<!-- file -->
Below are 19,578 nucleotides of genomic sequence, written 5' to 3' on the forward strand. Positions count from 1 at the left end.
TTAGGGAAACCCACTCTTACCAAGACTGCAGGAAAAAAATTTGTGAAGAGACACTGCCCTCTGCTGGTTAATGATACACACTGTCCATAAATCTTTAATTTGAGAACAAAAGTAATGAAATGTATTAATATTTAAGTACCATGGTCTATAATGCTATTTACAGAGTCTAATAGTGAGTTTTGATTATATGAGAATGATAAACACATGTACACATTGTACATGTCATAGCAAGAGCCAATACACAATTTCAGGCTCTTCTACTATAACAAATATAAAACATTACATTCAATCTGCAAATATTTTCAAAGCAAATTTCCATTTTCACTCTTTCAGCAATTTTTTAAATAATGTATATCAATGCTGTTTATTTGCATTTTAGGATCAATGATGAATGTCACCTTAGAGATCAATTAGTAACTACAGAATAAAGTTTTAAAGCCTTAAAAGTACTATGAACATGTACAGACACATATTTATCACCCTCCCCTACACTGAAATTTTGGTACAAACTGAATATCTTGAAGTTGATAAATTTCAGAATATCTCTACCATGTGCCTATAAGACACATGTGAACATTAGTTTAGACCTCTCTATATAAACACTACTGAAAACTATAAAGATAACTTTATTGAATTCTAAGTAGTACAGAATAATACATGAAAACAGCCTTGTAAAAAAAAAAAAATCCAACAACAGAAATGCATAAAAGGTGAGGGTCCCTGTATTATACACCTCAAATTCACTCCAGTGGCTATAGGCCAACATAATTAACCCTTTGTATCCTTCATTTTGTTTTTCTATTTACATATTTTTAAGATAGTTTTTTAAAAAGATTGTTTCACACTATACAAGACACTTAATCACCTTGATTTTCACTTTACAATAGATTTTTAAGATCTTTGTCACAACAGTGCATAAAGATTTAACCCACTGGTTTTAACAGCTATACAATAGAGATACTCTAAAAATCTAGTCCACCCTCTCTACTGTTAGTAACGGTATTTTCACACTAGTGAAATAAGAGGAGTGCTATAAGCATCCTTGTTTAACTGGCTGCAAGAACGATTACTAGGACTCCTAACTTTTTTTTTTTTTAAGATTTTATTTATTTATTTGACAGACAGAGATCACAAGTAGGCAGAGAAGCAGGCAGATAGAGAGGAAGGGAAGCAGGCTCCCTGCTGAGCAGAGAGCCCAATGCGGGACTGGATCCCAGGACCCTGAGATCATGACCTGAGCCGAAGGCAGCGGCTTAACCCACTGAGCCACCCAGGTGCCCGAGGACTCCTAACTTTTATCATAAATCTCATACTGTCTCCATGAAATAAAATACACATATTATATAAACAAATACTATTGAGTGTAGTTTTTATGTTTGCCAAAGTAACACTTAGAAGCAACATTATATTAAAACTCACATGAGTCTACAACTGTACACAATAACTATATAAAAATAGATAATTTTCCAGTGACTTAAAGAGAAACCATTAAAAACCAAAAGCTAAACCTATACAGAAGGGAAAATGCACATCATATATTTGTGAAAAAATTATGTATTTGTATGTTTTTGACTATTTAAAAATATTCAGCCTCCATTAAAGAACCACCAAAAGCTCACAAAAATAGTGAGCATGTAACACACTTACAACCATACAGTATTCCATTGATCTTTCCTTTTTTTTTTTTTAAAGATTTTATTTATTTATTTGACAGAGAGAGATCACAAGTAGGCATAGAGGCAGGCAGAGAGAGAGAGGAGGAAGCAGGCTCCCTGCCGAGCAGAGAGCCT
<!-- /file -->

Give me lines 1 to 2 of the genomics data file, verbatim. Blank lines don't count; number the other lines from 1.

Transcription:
Below are 19,578 nucleotides of genomic sequence, written 5' to 3' on the forward strand. Positions count from 1 at the left end.
TTAGGGAAACCCACTCTTACCAAGACTGCAGGAAAAAAATTTGTGAAGAGACACTGCCCTCTGCTGGTTAATGATACACACTGTCCATAAATCTTTAATTTGAGAACAAAAGTAATGAAATGTATTAATATTTAAGTACCATGGTCTATAATGCTATTTACAGAGTCTAATAGTGAGTTTTGATTATATGAGAATGATAAACACATGTACACATTGTACATGTCATAGCAAGAGCCAATACACAATTTCAGGCTCTTCTACTATAACAAATATAAAACATTACATTCAATCTGCAAATATTTTCAAAGCAAATTTCCATTTTCACTCTTTCAGCAATTTTTTAAATAATGTATATCAATGCTGTTTATTTGCATTTTAGGATCAATGATGAATGTCACCTTAGAGATCAATTAGTAACTACAGAATAAAGTTTTAAAGCCTTAAAAGTACTATGAACATGTACAGACACATATTTATCACCCTCCCCTACACTGAAATTTTGGTACAAACTGAATATCTTGAAGTTGATAAATTTCAGAATATCTCTACCATGTGCCTATAAGACACATGTGAACATTAGTTTAGACCTCTCTATATAAACACTACTGAAAACTATAAAGATAACTTTATTGAATTCTAAGTAGTACAGAATAATACATGAAAACAGCCTTGTAAAAAAAAAAAAATCCAACAACAGAAATGCATAAAAGGTGAGGGTCCCTGTATTATACACCTCAAATTCACTCCAGTGGCTATAGGCCAACATAATTAACCCTTTGTATCCTTCATTTTGTTTTTCTATTTACATATTTTTAAGATAGTTTTTTAAAAAGATTGTTTCACACTATACAAGACACTTAATCACCTTGATTTTCACTTTACAATAGATTTTTAAGATCTTTGTCACAACAGTGCATAAAGATTTAACCCACTGGTTTTAACAGCTATACAATAGAGATACTCTAAAAATCTAGTCCACCCTCTCTACTGTTAGTAACGGTATTTTCACACTAGTGAAATAAGAGGAGTGCTATAAGCATCCTTGTTTAACTGGCTGCAAGAACGATTACTAGGACTCCTAACTTTTTTTTTTTTTAAGATTTTATTTATTTATTTGACAGACAGAGATCACAAGTAGGCAGAGAAGCAGGCAGATAGAGAGGAAGGGAAGCAGGCTCCCTGCTGAGCAGAGAGCCCAATGCGGGACTGGATCCCAGGACCCTGAGATCATGACCTGAGCCGAAGGCAGCGGCTTAACCCACTGAGCCACCCAGGTGCCCGAGGACTCCTAACTTTTATCATAAATCTCATACTGTCTCCATGAAATAAAATACACATATTATATAAACAAATACTATTGAGTGTAGTTTTTATGTTTGCCAAAGTAACACTTAGAAGCAACATTATATTAAAACTCACATGAGTCTACAACTGTACACAATAACTATATAAAAATAGATAATTTTCCAGTGACTTAAAGAGAAACCATTAAAAACCAAAAGCTAAACCTATACAGAAGGGAAAATGCACATCATATATTTGTGAAAAAATTATGTATTTGTATGTTTTTGACTATTTAAAAATATTCAGCCTCCATTAAAGAACCACCAAAAGCTCACAAAAATAGTGAGCATGTAACACACTTACAACCATACAGTATTCCATTGATCTTTCCTTTTTTTTTTTTTAAAGATTTTATTTATTTATTTGACAGAGAGAGATCACAAGTAGGCATAGAGGCAGGCAGAGAGAGAGAGGAGGAAGCAGGCTCCCTGCCGAGCAGAGAGCCT